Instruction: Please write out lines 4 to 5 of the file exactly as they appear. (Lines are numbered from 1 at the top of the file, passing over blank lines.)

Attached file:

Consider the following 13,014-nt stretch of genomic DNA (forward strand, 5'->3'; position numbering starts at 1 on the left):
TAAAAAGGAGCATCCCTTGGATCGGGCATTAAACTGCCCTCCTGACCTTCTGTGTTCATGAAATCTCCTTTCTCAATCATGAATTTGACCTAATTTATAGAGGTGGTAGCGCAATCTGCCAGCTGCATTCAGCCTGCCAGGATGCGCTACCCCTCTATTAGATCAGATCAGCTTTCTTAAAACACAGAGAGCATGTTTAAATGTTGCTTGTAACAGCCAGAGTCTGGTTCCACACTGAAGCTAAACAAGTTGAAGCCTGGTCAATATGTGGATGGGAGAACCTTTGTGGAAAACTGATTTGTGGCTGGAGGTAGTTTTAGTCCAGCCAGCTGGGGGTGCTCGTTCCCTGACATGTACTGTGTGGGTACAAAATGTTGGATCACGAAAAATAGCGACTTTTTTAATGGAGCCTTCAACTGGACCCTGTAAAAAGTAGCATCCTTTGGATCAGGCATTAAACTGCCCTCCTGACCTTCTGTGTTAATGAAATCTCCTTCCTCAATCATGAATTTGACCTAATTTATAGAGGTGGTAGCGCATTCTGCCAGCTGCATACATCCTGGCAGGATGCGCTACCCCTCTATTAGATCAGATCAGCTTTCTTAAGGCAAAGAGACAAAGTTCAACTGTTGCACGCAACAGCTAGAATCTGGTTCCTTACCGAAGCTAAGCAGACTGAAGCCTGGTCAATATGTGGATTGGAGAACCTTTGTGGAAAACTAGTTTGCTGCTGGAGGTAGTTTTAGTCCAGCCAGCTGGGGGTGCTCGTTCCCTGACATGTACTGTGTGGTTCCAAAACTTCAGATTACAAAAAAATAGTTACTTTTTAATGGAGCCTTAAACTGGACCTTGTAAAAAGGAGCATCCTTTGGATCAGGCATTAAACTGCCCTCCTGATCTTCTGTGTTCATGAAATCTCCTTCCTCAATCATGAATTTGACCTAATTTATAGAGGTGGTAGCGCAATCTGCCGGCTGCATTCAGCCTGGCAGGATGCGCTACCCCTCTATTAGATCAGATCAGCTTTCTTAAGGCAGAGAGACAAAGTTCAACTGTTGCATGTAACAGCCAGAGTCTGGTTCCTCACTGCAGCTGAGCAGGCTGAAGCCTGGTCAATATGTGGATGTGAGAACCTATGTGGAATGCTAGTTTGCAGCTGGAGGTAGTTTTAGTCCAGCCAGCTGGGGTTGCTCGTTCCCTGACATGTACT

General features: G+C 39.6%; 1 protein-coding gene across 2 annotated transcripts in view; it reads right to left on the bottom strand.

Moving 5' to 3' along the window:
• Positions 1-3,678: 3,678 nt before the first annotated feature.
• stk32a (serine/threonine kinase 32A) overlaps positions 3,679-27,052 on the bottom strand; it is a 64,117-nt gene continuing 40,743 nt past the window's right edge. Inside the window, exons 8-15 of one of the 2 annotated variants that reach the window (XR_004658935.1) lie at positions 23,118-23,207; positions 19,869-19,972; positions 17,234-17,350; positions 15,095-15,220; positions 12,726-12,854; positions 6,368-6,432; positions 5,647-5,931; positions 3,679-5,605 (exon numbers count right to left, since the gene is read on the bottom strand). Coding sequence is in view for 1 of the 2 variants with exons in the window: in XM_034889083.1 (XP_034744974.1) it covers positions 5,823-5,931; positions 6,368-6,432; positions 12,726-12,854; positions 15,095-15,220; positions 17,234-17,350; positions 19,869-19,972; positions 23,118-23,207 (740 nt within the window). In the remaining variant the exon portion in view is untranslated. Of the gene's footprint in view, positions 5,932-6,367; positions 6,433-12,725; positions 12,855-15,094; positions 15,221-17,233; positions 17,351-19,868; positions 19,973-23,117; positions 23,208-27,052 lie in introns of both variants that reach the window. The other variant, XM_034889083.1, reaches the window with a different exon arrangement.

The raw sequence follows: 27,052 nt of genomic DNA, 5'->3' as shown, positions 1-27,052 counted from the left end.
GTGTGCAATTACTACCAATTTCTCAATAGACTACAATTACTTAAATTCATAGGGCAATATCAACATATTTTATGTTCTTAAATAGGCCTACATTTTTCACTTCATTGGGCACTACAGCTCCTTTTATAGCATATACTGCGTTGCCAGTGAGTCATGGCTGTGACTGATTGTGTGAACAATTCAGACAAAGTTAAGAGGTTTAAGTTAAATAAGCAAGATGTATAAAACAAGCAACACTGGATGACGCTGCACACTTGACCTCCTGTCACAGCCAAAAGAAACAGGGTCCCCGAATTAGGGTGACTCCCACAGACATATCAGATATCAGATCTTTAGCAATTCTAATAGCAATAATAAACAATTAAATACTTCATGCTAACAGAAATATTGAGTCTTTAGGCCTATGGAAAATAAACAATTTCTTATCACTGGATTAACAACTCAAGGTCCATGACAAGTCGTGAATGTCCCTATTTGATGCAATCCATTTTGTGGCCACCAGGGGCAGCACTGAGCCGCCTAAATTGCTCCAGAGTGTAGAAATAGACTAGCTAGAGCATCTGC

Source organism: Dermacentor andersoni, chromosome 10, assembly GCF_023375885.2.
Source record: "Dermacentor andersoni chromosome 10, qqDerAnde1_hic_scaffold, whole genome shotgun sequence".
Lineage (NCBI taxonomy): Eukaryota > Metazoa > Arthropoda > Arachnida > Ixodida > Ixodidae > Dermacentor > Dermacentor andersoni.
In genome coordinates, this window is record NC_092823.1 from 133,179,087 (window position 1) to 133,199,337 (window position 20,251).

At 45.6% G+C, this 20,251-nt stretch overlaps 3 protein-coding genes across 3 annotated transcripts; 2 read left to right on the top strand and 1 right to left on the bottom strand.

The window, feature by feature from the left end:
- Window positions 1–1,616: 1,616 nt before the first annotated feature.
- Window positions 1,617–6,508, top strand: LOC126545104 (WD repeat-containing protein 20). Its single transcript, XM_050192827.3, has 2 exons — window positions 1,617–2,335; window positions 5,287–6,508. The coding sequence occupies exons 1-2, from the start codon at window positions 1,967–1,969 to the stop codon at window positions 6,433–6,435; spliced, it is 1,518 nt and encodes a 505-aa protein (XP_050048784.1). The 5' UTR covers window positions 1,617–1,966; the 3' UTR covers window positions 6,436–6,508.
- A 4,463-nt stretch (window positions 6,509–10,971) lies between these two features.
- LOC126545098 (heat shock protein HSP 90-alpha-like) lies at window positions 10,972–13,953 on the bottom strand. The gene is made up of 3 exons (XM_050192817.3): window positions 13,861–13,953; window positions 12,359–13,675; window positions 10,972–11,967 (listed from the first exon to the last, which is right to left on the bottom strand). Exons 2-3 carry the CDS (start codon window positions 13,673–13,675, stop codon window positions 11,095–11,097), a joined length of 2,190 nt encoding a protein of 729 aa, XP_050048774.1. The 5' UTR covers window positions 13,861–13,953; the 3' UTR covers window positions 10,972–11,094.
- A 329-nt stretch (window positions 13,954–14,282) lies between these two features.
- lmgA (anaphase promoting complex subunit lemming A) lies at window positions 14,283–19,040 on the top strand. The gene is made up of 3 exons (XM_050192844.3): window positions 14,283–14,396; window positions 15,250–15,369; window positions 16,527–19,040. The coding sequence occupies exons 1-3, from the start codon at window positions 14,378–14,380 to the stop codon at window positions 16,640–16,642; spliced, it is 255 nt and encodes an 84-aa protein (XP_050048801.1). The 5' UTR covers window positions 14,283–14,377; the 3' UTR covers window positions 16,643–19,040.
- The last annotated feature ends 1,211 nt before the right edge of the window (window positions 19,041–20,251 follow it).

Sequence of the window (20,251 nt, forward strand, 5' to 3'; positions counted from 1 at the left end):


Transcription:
Moving 5' to 3' along the window:
• Positions 1-3,678: 3,678 nt before the first annotated feature.